High Court Searches for Sentencing Explanation Rule

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By Jordan S. Rubin

A meth conspirator’s appeal led the U.S. Supreme Court to scrutinize April 23 how much trial judges need to explain their sentencing decisions.

If a clear rule exists, the conspirator’s lawyer, Todd A. Coberly, couldn’t articulate it. That frustrated several of the justices.

On the other hand, members of the court also wondered whether the government’s stance—that judges can simply check a box on a form saying they considered the relevant factors—is too rigid.

That stance was advanced at oral argument on the government’s behalf by Deputy Attorney General Rod Rosenstein. President Trump, who appointed him, has criticized Rosenstein’s appointment of special counsel Robert Mueller to investigate the Trump campaign’s ties to Russia.

A decision in the case is expected by late June.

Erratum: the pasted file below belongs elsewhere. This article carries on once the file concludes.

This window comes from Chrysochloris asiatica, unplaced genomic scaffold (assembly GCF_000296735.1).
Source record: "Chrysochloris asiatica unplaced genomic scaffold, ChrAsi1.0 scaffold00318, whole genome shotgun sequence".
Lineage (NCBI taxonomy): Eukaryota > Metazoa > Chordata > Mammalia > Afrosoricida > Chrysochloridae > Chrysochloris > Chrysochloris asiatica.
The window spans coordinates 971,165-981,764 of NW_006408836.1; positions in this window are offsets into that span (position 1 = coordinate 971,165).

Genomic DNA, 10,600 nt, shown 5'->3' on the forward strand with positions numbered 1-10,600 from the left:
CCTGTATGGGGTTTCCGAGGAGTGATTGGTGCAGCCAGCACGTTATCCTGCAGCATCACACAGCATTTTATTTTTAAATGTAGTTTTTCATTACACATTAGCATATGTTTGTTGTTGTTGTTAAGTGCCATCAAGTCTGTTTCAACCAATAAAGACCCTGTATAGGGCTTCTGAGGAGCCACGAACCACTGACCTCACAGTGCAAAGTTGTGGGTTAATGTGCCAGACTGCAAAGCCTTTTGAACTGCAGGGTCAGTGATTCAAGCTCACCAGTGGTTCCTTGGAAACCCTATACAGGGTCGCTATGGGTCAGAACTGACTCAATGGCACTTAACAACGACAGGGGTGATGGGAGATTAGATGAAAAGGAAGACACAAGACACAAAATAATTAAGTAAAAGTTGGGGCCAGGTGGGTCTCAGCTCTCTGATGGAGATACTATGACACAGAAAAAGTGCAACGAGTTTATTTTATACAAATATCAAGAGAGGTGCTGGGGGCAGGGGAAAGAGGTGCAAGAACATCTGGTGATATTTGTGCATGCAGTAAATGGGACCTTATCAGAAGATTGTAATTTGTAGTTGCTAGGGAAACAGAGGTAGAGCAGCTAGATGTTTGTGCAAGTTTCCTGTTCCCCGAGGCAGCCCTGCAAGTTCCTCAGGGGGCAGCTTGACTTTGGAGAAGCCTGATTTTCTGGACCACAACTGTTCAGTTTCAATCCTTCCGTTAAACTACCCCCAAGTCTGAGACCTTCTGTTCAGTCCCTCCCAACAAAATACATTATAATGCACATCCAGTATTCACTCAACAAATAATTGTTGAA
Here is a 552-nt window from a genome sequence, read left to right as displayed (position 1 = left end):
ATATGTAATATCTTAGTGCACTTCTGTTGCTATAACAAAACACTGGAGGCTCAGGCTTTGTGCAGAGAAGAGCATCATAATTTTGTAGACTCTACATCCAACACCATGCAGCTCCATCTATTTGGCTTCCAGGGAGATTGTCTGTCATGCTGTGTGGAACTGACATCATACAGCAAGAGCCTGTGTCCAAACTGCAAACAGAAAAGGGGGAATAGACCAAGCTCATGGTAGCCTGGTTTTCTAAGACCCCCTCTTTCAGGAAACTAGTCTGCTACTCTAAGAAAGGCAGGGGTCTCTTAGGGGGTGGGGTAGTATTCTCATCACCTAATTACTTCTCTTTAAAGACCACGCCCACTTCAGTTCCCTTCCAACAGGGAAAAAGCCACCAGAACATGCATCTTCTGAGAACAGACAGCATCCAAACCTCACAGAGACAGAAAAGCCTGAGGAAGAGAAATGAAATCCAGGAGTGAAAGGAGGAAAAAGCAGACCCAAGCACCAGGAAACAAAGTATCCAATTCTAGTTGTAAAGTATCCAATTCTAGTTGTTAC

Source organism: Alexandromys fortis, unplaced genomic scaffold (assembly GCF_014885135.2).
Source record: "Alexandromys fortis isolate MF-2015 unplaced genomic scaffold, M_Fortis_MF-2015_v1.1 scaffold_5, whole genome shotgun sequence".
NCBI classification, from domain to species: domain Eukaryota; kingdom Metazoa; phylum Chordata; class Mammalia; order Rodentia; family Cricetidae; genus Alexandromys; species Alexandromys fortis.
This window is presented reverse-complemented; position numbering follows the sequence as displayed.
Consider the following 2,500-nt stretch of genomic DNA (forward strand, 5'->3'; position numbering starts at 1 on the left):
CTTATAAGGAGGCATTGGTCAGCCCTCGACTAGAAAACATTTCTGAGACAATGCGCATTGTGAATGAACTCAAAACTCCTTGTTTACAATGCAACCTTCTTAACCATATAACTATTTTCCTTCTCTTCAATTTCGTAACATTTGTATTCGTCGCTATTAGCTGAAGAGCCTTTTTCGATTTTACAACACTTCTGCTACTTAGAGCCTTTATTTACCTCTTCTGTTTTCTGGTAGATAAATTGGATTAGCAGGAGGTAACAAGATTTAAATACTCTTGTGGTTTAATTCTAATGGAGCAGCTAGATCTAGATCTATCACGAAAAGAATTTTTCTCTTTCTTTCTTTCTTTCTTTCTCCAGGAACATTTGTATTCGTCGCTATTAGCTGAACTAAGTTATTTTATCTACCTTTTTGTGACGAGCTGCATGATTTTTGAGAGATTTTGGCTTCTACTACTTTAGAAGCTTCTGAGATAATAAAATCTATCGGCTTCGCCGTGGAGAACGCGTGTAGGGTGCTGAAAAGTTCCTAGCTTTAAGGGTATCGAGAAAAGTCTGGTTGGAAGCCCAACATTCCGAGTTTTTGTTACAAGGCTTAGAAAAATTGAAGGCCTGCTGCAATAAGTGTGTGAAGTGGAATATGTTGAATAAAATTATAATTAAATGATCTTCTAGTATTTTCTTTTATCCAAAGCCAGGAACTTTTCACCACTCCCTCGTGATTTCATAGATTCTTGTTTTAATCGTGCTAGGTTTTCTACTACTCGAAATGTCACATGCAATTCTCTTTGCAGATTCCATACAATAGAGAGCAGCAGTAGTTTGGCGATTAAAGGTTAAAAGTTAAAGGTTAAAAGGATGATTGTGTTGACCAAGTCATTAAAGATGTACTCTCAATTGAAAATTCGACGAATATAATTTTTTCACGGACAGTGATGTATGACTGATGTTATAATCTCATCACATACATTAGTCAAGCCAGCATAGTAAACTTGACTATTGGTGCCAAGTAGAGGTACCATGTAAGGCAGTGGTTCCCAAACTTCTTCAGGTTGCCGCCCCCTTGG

Meth, Minimums

In 2013, Adaucto Chavez-Meza pleaded guilty to conspiracy and possession with intent to distribute methamphetamine.

He initially received a minimum sentence under the federal sentencing guidelines range for drug crimes. After those guidelines were retroactively lowered, he wanted to again get the minimum sentence.

The judge lowered his sentence but not to the bottom of the new range. Handing down the new sentence, the judge checked a box on a form saying it had “taken into account the policy statement” in the guideline as well as the relevant sentencing factors.

That wasn’t enough, Coberly argued April 23.

In some circuits, judges have to more fully explain their reasoning when not granting “proportional reductions,” and in others—like the U.S. Court of Appeals for the Tenth Circuit here—judges can just check a box on a boilerplate form saying they took the relevant law into consideration, Chavez-Meza’s petition for Supreme Court review said.

The case is Chavez-Meza v. United States , U.S., No. 17-5639, argued 4/23/18 .

To contact the reporter on this story: Jordan S. Rubin in Washington at jrubin@bloomberglaw.com

To contact the editor responsible for this story: C. Reilly Larson at rlarson@bloomberglaw.com

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